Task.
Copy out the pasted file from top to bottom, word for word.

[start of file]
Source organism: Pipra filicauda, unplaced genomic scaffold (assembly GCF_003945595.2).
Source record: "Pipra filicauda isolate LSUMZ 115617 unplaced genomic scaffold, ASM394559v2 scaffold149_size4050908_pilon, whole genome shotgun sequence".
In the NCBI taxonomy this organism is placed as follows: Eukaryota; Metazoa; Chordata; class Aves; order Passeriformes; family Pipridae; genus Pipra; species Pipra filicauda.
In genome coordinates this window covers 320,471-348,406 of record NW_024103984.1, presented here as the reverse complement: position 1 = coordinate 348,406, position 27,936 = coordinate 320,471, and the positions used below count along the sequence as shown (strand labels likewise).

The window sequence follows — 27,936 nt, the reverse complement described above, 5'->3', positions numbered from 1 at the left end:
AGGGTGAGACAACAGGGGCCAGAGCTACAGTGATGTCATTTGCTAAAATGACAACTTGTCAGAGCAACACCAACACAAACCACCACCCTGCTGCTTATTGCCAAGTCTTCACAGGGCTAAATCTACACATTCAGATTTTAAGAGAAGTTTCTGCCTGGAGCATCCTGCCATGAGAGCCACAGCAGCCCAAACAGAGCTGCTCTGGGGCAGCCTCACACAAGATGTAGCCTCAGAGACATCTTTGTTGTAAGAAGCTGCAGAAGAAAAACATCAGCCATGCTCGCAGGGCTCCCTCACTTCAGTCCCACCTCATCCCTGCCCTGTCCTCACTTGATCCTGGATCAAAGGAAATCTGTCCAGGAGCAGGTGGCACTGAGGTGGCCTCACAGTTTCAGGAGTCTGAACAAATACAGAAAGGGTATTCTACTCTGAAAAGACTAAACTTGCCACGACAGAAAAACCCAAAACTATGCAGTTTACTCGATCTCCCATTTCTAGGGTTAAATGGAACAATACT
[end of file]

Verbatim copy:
Source organism: Pipra filicauda, unplaced genomic scaffold (assembly GCF_003945595.2).
Source record: "Pipra filicauda isolate LSUMZ 115617 unplaced genomic scaffold, ASM394559v2 scaffold149_size4050908_pilon, whole genome shotgun sequence".
In the NCBI taxonomy this organism is placed as follows: Eukaryota; Metazoa; Chordata; class Aves; order Passeriformes; family Pipridae; genus Pipra; species Pipra filicauda.
In genome coordinates this window covers 320,471-348,406 of record NW_024103984.1, presented here as the reverse complement: position 1 = coordinate 348,406, position 27,936 = coordinate 320,471, and the positions used below count along the sequence as shown (strand labels likewise).

The window sequence follows — 27,936 nt, the reverse complement described above, 5'->3', positions numbered from 1 at the left end:
AGGGTGAGACAACAGGGGCCAGAGCTACAGTGATGTCATTTGCTAAAATGACAACTTGTCAGAGCAACACCAACACAAACCACCACCCTGCTGCTTATTGCCAAGTCTTCACAGGGCTAAATCTACACATTCAGATTTTAAGAGAAGTTTCTGCCTGGAGCATCCTGCCATGAGAGCCACAGCAGCCCAAACAGAGCTGCTCTGGGGCAGCCTCACACAAGATGTAGCCTCAGAGACATCTTTGTTGTAAGAAGCTGCAGAAGAAAAACATCAGCCATGCTCGCAGGGCTCCCTCACTTCAGTCCCACCTCATCCCTGCCCTGTCCTCACTTGATCCTGGATCAAAGGAAATCTGTCCAGGAGCAGGTGGCACTGAGGTGGCCTCACAGTTTCAGGAGTCTGAACAAATACAGAAAGGGTATTCTACTCTGAAAAGACTAAACTTGCCACGACAGAAAAACCCAAAACTATGCAGTTTACTCGATCTCCCATTTCTAGGGTTAAATGGAACAATACT